Nexans (EPA:NEX) Might Have The Makings Of A Multi-Bagger

By
Simply Wall St
Published
July 24, 2021
ENXTPA:NEX
Source: Shutterstock

If we want to find a potential multi-bagger, often there are underlying trends that can provide clues. Ideally, a business will show two trends; firstly a growing return on capital employed (ROCE) and secondly, an increasing amount of capital employed. Basically this means that a company has profitable initiatives that it can continue to reinvest in, which is a trait of a compounding machine. With that in mind, we've noticed some promising trends at Nexans (EPA:NEX) so let's look a bit deeper.

Return On Capital Employed (ROCE): What is it?

For those who don't know, ROCE is a measure of a company's yearly pre-tax profit (its return), relative to the capital employed in the business. The formula for this calculation on Nexans is:

Return on Capital Employed = Earnings Before Interest and Tax (EBIT) ÷ (Total Assets - Current Liabilities)

0.094 = €234m ÷ (€5.2b - €2.7b) (Based on the trailing twelve months to December 2020).

So, Nexans has an ROCE of 9.4%. On its own, that's a low figure but it's around the 11% average generated by the Electrical industry.

Check out our latest analysis for Nexans

roce
ENXTPA:NEX Return on Capital Employed July 24th 2021

Above you can see how the current ROCE for Nexans compares to its prior returns on capital, but there's only so much you can tell from the past. If you'd like, you can check out the forecasts from the analysts covering Nexans here for free.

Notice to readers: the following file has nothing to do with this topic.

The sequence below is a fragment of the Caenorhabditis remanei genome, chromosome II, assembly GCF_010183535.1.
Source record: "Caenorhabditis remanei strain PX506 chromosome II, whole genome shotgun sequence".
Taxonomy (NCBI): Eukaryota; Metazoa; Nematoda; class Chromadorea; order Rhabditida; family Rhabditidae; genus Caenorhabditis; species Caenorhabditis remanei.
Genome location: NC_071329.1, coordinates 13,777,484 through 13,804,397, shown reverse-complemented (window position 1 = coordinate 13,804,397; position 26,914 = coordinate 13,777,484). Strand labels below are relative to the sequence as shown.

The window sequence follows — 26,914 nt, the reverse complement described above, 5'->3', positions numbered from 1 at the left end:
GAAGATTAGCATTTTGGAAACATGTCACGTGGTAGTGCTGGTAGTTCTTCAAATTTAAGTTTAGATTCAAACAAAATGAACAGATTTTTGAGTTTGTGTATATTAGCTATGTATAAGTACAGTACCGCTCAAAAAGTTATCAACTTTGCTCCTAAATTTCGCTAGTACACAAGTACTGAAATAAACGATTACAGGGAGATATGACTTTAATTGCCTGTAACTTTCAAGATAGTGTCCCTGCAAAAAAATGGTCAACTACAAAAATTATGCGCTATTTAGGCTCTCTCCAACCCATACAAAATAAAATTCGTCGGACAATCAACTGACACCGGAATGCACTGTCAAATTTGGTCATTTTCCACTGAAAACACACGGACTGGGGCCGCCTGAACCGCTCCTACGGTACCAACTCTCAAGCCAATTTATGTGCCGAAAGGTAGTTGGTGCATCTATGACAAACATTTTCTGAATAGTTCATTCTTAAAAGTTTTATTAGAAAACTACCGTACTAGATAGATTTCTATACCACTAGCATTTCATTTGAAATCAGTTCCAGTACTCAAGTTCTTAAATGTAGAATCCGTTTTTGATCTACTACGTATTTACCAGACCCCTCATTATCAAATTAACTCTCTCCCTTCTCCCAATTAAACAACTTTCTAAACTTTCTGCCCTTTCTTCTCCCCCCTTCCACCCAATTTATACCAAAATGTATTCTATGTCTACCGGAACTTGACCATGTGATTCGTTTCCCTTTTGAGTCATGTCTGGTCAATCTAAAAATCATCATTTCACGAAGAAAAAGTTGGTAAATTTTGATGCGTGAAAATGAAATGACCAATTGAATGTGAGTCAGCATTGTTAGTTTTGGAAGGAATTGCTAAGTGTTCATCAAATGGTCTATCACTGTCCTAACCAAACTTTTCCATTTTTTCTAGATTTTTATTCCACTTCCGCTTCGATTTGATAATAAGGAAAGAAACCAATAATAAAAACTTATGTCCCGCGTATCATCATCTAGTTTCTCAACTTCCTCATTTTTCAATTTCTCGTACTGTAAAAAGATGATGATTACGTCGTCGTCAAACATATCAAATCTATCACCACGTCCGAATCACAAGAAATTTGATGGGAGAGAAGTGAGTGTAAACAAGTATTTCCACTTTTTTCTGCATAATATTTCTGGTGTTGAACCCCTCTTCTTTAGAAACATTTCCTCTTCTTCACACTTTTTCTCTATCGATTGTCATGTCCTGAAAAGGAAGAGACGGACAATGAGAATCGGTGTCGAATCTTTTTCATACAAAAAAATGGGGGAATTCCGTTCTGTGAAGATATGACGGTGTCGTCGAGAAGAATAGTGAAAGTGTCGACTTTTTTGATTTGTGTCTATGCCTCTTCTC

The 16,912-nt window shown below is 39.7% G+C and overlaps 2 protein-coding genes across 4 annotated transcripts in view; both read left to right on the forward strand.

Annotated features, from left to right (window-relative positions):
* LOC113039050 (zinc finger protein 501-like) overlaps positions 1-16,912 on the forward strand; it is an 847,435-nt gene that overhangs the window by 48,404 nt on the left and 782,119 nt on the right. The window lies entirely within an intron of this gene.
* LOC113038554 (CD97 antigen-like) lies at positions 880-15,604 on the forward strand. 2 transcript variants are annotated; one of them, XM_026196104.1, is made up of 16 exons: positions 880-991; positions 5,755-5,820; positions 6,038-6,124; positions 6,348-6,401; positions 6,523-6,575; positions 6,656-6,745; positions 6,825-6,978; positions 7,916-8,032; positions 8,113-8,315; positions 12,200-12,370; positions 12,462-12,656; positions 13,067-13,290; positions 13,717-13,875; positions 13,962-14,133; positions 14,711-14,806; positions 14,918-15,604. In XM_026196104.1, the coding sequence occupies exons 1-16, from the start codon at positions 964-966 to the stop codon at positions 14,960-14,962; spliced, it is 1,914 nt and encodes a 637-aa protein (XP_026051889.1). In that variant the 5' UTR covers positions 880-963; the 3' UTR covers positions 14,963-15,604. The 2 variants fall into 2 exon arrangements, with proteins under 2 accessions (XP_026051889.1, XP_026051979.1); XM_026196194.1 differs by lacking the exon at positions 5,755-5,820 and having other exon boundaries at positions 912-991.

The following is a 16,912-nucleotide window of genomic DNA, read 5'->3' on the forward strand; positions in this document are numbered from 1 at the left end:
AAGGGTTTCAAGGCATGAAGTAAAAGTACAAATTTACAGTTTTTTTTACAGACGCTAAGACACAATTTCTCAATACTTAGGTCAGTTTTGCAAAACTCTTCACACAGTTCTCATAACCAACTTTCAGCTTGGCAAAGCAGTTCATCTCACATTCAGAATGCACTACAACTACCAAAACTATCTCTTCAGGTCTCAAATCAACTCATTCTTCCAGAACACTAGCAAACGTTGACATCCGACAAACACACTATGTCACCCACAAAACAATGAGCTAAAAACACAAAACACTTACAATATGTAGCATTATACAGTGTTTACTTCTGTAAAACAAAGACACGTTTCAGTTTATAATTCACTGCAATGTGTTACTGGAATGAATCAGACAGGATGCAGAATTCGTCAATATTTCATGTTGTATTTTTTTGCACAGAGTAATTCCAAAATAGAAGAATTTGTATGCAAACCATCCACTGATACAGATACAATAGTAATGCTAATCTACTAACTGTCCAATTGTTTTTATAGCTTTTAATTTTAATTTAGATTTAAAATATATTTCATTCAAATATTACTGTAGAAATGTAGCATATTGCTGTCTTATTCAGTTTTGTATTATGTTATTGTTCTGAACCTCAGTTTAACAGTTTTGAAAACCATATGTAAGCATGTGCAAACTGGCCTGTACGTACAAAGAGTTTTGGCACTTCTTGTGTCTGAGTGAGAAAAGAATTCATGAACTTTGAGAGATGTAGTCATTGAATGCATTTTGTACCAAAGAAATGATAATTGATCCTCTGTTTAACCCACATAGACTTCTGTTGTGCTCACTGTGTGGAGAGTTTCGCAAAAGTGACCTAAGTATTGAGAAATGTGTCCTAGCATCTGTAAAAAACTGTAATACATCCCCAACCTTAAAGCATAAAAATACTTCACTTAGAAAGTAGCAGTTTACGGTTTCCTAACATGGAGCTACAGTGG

What Can We Tell From Nexans' ROCE Trend?

Nexans has not disappointed with their ROCE growth. Looking at the data, we can see that even though capital employed in the business has remained relatively flat, the ROCE generated has risen by 97% over the last five years. Basically the business is generating higher returns from the same amount of capital and that is proof that there are improvements in the company's efficiencies. The company is doing well in that sense, and it's worth investigating what the management team has planned for long term growth prospects.

Another thing to note, Nexans has a high ratio of current liabilities to total assets of 52%. This effectively means that suppliers (or short-term creditors) are funding a large portion of the business, so just be aware that this can introduce some elements of risk. While it's not necessarily a bad thing, it can be beneficial if this ratio is lower.

What We Can Learn From Nexans' ROCE

As discussed above, Nexans appears to be getting more proficient at generating returns since capital employed has remained flat but earnings (before interest and tax) are up. And with a respectable 86% awarded to those who held the stock over the last five years, you could argue that these developments are starting to get the attention they deserve. So given the stock has proven it has promising trends, it's worth researching the company further to see if these trends are likely to persist.

One more thing to note, we've identified 1 warning sign with Nexans and understanding it should be part of your investment process.

For those who like to invest in solid companies, check out this free list of companies with solid balance sheets and high returns on equity.

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This article by Simply Wall St is general in nature. It does not constitute a recommendation to buy or sell any stock, and does not take account of your objectives, or your financial situation. We aim to bring you long-term focused analysis driven by fundamental data. Note that our analysis may not factor in the latest price-sensitive company announcements or qualitative material. Simply Wall St has no position in any stocks mentioned.
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